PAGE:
Malaysian Prime Minister Anwar Ibrahim’s decision to ask Employees Provident Fund (EPF) to raise its domestic investments to 70% this year could pose some asset allocation challenges for EPF as it tries to generate adequate returns for its members.
A significant chunk of its investment income is currently derived from overseas investments, so a pivot to domestic investments could affect returns negatively, according to some experts.
“EPF is already the largest investor in Malaysian markets and any additional investment risks crowding out the market to other players,” Geoffrey Williams, provost at the Malaysia University of Science and Technology, told AsianInvestor.
"It can also reflect badly on Malaysian markets if the only buyer is a pension fund forced to take up [local] stocks and bonds."
EPF’s overall investment assets totalled MYR1.04 trillion ($217 billion) at the end of March --overseas investments accounted for 37% of those assets.
Domestic investments accounted for 63% of total assets at the end of March -- mainly invested in held-to-maturity fixed income instruments.
Both of Malaysia's two largest funds -- EPF and KWAP, also known as Retirement Fund -- have said in recent years that they want to gradually raise overseas investments in a bid to enhance overall returns.
Those plans could now be on pause.
Science and Technology
Williams said an overreliance on Malaysia will hold down returns for EPF because local equities, in particular, have underperformed for several years.
“To maintain good dividends for members, EPF has to look at overseas markets where returns are higher,” he said.
EPF’s overseas investments, which were mainly in equities, outperformed in the quarter ended March, and accounted for 46% of the total investment income recorded, the fund said in a statement on June 9.
The fund said it would allocate more than 70% of its new investment allocation to the domestic market going forward.
It also said it would focus on industries and sectors that are expected to recover after three years of the pandemic.
TOUGH CHOICES AHEAD
Still, the going could be tough.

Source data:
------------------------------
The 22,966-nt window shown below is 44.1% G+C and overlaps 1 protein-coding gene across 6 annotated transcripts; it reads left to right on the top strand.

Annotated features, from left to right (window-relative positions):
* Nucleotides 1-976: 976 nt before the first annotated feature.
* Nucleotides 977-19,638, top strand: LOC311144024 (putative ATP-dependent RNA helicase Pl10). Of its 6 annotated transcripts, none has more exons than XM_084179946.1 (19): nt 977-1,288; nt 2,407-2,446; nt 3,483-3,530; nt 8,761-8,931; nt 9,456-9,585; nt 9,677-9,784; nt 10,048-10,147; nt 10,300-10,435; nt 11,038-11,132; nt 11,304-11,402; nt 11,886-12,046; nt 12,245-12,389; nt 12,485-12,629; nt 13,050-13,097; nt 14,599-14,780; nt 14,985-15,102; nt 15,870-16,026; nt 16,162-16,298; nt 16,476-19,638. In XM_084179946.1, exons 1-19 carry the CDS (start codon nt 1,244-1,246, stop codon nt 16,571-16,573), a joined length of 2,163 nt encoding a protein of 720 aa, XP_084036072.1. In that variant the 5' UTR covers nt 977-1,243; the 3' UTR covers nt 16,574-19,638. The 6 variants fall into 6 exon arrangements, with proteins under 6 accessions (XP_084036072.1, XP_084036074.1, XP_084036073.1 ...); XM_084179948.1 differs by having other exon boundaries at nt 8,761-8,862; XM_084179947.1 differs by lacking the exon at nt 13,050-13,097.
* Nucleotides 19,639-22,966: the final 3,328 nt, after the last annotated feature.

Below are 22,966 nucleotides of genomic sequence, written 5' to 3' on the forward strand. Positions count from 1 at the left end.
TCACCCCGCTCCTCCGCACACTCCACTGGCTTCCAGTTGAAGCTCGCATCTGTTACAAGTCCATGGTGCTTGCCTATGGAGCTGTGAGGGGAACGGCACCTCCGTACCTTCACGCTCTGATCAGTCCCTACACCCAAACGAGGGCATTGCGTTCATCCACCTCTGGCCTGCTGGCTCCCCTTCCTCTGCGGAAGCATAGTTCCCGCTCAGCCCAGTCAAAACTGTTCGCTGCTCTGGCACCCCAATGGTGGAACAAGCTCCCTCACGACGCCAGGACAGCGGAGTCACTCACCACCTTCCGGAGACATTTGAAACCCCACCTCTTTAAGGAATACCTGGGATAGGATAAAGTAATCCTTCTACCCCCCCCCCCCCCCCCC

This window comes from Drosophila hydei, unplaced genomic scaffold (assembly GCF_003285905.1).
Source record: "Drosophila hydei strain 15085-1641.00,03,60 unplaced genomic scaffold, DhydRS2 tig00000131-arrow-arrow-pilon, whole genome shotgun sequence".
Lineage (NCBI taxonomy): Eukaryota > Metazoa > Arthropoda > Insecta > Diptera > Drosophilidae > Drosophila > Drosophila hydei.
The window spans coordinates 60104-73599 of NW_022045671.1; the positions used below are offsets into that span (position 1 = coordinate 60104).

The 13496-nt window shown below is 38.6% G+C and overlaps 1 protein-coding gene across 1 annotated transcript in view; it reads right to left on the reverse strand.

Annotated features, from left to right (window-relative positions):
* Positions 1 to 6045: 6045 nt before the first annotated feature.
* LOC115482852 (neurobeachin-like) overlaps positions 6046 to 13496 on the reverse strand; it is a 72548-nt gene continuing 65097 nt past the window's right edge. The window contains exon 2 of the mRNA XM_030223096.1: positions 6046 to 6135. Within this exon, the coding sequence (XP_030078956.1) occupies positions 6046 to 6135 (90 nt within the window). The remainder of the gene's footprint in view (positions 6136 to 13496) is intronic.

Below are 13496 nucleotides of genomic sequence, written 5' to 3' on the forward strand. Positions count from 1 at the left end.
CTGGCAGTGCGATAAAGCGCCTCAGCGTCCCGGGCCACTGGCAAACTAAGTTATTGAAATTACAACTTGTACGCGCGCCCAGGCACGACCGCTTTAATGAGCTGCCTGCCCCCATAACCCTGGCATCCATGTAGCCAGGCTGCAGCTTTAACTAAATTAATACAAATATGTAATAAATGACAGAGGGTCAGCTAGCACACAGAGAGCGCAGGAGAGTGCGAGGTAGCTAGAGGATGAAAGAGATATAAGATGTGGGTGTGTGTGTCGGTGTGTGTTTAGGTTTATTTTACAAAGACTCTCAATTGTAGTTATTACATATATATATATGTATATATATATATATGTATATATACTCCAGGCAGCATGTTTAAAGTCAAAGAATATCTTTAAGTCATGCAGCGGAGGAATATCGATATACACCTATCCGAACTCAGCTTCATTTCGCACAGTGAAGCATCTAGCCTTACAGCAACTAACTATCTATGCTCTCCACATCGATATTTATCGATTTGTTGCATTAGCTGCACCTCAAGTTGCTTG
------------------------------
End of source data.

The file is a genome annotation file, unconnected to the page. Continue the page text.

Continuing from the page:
With slowing global growth prospects, Malaysia’s GDP is expected to moderate in 2023 due to slower external demand triggered by weakening global trade, the Ministry of Finance said in a May 12 statement.
The economy expanded by 5.6% in the first quarter of 2023. The Malaysian government is confident of achieving GDP growth of 4-5% in 2023.
“Most sectors in Malaysia are underperforming except oil and gas, palm oil and manufacturing but these are sectors not considered socially or environmentally responsible,” Williams said.
The market capitalisation of stocks on Bursa Malaysia dropped to $376 billion in 2022 from $386 billion, affected by the global turmoil in public stocks and bonds.
In the short to medium term, there are still some bright spots in Malaysia equities market, said Ernest Chew, portfolio manager for Southeast Asia equities at BNP Paribas Asset Management.
“Malaysia remains one of the key beneficiaries of US-China trade war. Global tech firms are re-allocating their productions to Malaysia and we see acceleration post-pandemic.
"Domestically, private consumption expenditure growth remains healthy with favorable government policies from subsidies and tax cut for low and mid-income earners."
FIDUCIARY OBLIGATIONS VERSUS STATE DIRECTIVE
Still, Williams believes it should be up to the pension fund to decide if it wants to capitalise on the growing local opportunities.
“The government should not interfere with EPF’s strategic asset allocation, it is none of its business. The funds belong to the members and EPF has a fiduciary duty to get back the best risk-adjusted returns for members wherever that comes from,” he said.
Williams said there are a few risks if the pension fund is driven to investing more in local markets: one, it could end up investing in underperforming sectors because of ESG considerations; two, it could be pushed into speculating in new and emerging products; or three, it could be pushed towards conservative strategies like buildings and construction.
“EPF has set up a small venture capital operation and this will help but if EPF has a larger operation, it could risk crowding out other players,” he said.
“Overall, it should be left alone to follow its own strategic asset allocation, which it has done successfully for decades.”
The topic remains quite sensitive, and most investment consultants approached by AsianInvestor declined to comment.
AsianInvestor was unable to reach EPF for comments.